Saturday, May 24, 2008

Playing with Liquid Clays

I've been experimenting with liquid clays recently, trying different brands and mixing different substances into them.  I've used Translucent Liquid Sculpey (TLS) a lot, especially for "gluing" baked clay to baked clay, but it isn't as clear as I want for a project I'm working on using sort of a cloissonne effect.  I'm looking for clear, vibrant colors to use for translucent butterfly wings and I want some subtle variations in colors.  To figure out what to use for my project, I compared Fimo Gel with Kato Clear Medium.

 Fimo Gel starts out the clearest and is wonderfully clear after baking at normal temperatures, i.e. the 265° specified on the bottle.  I was disappointed with Kato Clear when baked at 275°, the temperature specified on the bottle, and even after using a heat gun on it.  But then I read a paper about Kato Liquid that was handed out by Tony Aquino of Van Aken at the Synergy Conference.  "When cured at 275° it will give you a flat finish.  The recommended curing temperature is 300° for 20 minutes.  This temperature will result in a matte finish.  To increase gloss and clarity, cure an additional 10 minutes at 350° or wave a heat gun over the area until gloss is achieved."  When I followed this procedure, I got a nice glossy and clear result  with the Kato Medium.  

I found some "artist's pigments" at a local store and tried mixing them into the liquid clays. These are "no name" pigments from China and I don't think they are ground as finely as some more expensive ones may be.  I got a nice clear yellow and a bright red when mixed with both Kato and Fimo liquids, but the blues were grainy and mixing two pigments did not produce very nice secondary colors.  I found that oil paints worked very well although some of them were more opaque than others.  There are lots of colors and they blend very well, so I could get a nice range of hues.  Pinata Inks are very translucent and some of the colors really pop, but the color range is limited.  I had problems with bubbling when I baked the clay right after mixing, but letting them sit for a couple of hours until the alcohol evaporates seems to solve that problem.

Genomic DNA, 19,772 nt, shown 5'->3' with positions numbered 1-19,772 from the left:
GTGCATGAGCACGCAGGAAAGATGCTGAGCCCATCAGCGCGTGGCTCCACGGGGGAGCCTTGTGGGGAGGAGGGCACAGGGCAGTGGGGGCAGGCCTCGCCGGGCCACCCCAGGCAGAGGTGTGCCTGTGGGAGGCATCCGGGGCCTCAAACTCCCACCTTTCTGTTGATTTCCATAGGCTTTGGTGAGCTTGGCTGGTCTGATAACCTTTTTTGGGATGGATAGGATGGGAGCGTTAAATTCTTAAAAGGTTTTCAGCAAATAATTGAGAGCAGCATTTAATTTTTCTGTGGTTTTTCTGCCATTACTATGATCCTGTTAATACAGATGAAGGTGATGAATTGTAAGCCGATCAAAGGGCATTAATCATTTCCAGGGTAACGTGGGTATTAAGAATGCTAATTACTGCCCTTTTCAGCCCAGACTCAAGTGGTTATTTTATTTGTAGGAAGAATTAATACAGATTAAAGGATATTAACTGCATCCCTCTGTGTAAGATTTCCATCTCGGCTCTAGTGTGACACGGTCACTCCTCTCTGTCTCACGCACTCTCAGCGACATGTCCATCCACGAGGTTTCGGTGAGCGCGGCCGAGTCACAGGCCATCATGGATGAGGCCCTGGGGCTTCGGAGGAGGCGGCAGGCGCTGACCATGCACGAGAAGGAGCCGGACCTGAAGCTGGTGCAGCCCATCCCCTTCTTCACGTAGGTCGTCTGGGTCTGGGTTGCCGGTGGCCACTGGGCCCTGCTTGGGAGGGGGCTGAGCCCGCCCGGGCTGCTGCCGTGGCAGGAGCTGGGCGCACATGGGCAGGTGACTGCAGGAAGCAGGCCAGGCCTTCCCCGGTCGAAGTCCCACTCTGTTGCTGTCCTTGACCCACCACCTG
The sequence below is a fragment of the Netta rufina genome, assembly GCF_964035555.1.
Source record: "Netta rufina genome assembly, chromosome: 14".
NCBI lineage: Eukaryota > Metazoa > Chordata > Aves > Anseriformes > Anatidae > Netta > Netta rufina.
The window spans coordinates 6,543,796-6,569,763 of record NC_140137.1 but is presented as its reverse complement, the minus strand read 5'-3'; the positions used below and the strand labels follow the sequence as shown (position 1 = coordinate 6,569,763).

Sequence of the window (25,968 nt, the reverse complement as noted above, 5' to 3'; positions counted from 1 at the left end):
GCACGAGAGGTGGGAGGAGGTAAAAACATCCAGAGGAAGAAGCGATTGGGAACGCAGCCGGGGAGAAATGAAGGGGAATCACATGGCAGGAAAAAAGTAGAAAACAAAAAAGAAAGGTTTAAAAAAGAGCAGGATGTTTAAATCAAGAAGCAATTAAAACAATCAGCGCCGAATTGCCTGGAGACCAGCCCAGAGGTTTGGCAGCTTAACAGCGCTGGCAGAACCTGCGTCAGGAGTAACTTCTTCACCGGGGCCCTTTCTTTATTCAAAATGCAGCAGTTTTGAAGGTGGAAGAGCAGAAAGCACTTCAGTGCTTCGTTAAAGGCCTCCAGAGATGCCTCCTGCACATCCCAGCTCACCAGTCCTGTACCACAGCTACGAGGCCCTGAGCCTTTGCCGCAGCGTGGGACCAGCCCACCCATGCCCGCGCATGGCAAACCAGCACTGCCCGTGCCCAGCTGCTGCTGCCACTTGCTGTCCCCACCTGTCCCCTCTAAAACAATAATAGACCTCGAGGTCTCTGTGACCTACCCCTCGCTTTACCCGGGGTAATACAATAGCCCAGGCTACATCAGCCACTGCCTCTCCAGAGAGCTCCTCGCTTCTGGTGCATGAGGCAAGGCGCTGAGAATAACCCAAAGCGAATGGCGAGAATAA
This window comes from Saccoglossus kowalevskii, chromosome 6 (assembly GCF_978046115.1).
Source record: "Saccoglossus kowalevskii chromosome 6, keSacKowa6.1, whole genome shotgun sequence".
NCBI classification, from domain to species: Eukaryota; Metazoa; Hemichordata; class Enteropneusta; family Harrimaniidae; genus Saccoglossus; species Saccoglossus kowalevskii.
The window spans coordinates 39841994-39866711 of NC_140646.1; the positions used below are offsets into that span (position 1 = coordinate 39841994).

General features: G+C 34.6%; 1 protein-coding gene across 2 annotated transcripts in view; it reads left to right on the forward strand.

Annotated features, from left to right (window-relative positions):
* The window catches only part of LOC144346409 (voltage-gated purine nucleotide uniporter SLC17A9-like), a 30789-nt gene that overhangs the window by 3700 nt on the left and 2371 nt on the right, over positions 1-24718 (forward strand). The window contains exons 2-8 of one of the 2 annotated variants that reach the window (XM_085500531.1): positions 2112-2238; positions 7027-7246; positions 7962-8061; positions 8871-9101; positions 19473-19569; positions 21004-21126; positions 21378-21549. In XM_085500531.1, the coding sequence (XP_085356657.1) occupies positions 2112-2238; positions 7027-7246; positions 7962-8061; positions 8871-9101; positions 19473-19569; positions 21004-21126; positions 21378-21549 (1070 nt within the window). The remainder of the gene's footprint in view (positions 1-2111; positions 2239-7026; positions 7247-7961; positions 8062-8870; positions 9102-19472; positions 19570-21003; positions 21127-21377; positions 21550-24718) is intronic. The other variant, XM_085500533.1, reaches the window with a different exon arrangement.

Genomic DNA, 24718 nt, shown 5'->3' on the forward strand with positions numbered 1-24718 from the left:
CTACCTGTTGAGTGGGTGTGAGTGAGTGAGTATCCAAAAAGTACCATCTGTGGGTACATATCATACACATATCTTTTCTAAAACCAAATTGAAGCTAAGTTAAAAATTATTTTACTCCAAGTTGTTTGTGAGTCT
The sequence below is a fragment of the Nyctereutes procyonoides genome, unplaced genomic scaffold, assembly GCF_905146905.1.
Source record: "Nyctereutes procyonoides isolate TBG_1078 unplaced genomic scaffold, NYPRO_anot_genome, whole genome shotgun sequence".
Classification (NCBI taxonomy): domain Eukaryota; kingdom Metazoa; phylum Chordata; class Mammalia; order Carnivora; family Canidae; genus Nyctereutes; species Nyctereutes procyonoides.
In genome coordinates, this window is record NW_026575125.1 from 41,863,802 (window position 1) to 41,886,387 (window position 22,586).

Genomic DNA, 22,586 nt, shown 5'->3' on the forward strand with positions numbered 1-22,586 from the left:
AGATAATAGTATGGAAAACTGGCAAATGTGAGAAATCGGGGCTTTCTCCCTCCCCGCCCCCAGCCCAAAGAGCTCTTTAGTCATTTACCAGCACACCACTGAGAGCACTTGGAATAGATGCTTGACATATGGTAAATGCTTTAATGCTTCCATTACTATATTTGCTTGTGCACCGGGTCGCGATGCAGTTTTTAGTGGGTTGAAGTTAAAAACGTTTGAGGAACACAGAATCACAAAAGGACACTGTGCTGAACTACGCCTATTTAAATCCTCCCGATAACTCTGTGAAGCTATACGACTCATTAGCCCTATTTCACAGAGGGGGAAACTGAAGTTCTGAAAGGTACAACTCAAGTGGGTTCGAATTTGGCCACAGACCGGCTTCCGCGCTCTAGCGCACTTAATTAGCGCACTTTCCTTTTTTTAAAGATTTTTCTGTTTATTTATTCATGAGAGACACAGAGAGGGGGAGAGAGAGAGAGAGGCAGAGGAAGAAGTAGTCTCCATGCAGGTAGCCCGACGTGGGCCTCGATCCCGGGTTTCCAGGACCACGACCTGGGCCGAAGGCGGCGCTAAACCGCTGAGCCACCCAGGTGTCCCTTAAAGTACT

When I tried making my butterfly wings (small example in the first photo), I found that the Fimo Gel was difficult to get into the tiny spaces formed by the black ribs where they come together.  I used a toothpick to apply the liquid clay, and although the Kato tended to drip, it flowed very easily into the smallest spaces.  The Fimo Gel wings had some problems with bubbles, although I haven't had that problem in the past when I applied the clear gel with a brush.  

It turns out that all three liquid clays have their advantages and I will probably use them all for different purposes.  TLS is great glue.  Fimo Gel works very well as a clear sealer over mica powders and gold leaf and does not have to be baked at high temperatures, making it safe to use with translucent clay.  Kato blends well, flows into small spaces and had no bubble problems, but having to bake at 350° or use a heat gun at the same temperature could cause problems in some situations.

In my next post, I'll show you my prototype butterflies.  And in the future, when I can get hold of some Kato Color Liquid Clay, I will see how that compares to my homemade mixes.


  1. Thankyou for this, I have some TLS I purchased over a year ago and have not had the heart to open it lol, Im scared pmsl, though I have seen many wonderful items made with it I just cant bring myself to start working with it, I think its called procrastination (SP) anyway I make miniature items for my dollshouses too so am dying to start working with this stuff, If only I can get over my fear of it lol. Cheers Debra Australia.

  2. This may be silly but I'm wondering how you made the black ribs of the wings. If you could share some techniques I'd appreciate it. Thanks!

  3. Hi Emily. The black ribs of the butterfly wings are just extruded black clay.